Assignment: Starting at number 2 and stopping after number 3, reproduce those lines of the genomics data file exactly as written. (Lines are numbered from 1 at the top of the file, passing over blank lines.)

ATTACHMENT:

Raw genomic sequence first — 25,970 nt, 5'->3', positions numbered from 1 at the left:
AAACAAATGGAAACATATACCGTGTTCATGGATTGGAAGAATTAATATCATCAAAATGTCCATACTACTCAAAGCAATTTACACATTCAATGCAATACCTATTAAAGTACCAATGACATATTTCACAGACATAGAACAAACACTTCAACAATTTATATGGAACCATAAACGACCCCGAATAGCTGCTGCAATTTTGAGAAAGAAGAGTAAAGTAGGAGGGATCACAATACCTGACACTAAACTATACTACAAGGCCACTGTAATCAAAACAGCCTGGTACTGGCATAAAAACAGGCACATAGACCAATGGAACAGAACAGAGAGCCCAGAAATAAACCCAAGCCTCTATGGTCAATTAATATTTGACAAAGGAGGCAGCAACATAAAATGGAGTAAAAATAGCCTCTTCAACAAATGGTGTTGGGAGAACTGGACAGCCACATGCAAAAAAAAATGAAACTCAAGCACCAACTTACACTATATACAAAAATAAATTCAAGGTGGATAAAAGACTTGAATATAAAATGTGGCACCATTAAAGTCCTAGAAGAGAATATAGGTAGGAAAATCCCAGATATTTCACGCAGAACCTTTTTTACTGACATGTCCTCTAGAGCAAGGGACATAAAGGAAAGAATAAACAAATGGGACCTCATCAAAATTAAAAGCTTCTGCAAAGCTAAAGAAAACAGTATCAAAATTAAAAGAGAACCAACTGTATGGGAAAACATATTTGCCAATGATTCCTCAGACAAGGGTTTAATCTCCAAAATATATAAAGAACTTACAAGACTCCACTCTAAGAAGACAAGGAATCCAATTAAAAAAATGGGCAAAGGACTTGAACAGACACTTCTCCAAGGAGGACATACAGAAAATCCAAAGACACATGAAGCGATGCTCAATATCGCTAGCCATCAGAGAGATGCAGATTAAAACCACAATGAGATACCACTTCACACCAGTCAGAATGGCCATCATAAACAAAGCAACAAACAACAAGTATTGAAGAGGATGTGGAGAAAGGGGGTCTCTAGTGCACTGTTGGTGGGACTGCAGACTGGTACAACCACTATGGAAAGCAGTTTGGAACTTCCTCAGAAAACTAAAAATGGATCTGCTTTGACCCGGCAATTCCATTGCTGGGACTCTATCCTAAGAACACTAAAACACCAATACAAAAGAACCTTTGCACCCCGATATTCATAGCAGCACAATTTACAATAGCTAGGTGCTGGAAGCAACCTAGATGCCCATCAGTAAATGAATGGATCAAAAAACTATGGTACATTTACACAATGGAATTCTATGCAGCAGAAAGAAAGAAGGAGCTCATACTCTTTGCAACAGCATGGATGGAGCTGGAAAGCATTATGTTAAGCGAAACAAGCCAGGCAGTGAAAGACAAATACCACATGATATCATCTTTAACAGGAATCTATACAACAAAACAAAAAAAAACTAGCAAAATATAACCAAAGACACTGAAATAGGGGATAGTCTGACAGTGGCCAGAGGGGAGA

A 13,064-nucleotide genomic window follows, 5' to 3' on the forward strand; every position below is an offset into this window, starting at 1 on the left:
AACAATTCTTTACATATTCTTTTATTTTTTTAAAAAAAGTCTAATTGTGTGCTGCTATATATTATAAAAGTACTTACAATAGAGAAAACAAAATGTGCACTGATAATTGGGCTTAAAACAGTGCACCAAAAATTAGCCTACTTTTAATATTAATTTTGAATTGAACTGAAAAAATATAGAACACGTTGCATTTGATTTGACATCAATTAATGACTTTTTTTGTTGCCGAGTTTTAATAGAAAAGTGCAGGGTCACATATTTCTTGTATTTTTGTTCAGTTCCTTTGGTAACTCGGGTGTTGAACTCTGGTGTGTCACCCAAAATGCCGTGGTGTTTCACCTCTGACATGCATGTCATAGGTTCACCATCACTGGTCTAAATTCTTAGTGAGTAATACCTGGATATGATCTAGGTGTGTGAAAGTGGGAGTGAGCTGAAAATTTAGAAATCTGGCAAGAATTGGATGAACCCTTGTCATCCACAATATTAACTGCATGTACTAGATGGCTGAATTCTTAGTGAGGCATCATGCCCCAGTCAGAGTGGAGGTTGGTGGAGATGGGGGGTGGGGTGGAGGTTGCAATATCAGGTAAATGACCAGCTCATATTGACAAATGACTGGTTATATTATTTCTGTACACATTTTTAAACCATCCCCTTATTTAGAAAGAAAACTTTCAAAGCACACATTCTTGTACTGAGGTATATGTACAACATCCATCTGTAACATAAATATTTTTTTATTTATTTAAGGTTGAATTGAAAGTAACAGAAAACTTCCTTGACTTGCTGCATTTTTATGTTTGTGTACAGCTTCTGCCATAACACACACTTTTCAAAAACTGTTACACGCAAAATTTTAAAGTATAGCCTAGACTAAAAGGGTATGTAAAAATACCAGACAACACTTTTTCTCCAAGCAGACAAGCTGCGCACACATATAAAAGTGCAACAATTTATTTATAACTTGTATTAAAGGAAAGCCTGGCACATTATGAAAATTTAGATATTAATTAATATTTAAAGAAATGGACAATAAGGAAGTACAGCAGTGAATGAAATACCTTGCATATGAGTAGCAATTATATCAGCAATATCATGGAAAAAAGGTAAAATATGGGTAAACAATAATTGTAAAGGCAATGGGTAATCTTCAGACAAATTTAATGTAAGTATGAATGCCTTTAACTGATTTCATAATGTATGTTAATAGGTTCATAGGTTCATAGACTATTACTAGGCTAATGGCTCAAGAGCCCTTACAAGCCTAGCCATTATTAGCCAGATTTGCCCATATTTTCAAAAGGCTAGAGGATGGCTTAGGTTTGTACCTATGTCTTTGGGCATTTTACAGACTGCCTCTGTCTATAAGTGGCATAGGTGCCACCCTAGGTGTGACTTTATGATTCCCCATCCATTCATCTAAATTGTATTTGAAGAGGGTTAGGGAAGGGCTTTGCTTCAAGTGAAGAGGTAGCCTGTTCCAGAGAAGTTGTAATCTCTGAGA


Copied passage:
AAACAAATGGAAACATATACCGTGTTCATGGATTGGAAGAATTAATATCATCAAAATGTCCATACTACTCAAAGCAATTTACACATTCAATGCAATACCTATTAAAGTACCAATGACATATTTCACAGACATAGAACAAACACTTCAACAATTTATATGGAACCATAAACGACCCCGAATAGCTGCTGCAATTTTGAGAAAGAAGAGTAAAGTAGGAGGGATCACAATACCTGACACTAAACTATACTACAAGGCCACTGTAATCAAAACAGCCTGGTACTGGCATAAAAACAGGCACATAGACCAATGGAACAGAACAGAGAGCCCAGAAATAAACCCAAGCCTCTATGGTCAATTAATATTTGACAAAGGAGGCAGCAACATAAAATGGAGTAAAAATAGCCTCTTCAACAAATGGTGTTGGGAGAACTGGACAGCCACATGCAAAAAAAAATGAAACTCAAGCACCAACTTACACTATATACAAAAATAAATTCAAGGTGGATAAAAGACTTGAATATAAAATGTGGCACCATTAAAGTCCTAGAAGAGAATATAGGTAGGAAAATCCCAGATATTTCACGCAGAACCTTTTTTACTGACATGTCCTCTAGAGCAAGGGACATAAAGGAAAGAATAAACAAATGGGACCTCATCAAAATTAAAAGCTTCTGCAAAGCTAAAGAAAACAGTATCAAAATTAAAAGAGAACCAACTGTATGGGAAAACATATTTGCCAATGATTCCTCAGACAAGGGTTTAATCTCCAAAATATATAAAGAACTTACAAGACTCCACTCTAAGAAGACAAGGAATCCAATTAAAAAAATGGGCAAAGGACTTGAACAGACACTTCTCCAAGGAGGACATACAGAAAATCCAAAGACACATGAAGCGATGCTCAATATCGCTAGCCATCAGAGAGATGCAGATTAAAACCACAATGAGATACCACTTCACACCAGTCAGAATGGCCATCATAAACAAAGCAACAAACAACAAGTATTGAAGAGGATGTGGAGAAAGGGGGTCTCTAGTGCACTGTTGGTGGGACTGCAGACTGGTACAACCACTATGGAAAGCAGTTTGGAACTTCCTCAGAAAACTAAAAATGGATCTGCTTTGACCCGGCAATTCCATTGCTGGGACTCTATCCTAAGAACACTAAAACACCAATACAAAAGAACCTTTGCACCCCGATATTCATAGCAGCACAATTTACAATAGCTAGGTGCTGGAAGCAACCTAGATGCCCATCAGTAAATGAATGGATCAAAAAACTATGGTACATTTACACAATGGAATTCTATGCAGCAGAAAGAAAGAAGGAGCTCATACTCTTTGCAACAGCATGGATGGAGCTGGAAAGCATTATGTTAAGCGAAACAAGCCAGGCAGTGAAAGACAAATACCACATGATATCATCTTTAACAGGAATCTATACAACAAAACAAAAAAAAACTAGCAAAATATAACCAAAGACACTGAAATAGGGGATAGTCTGACAGTGGCCAGAGGGGAGA

A 13,064-nucleotide genomic window follows, 5' to 3' on the forward strand; every position below is an offset into this window, starting at 1 on the left: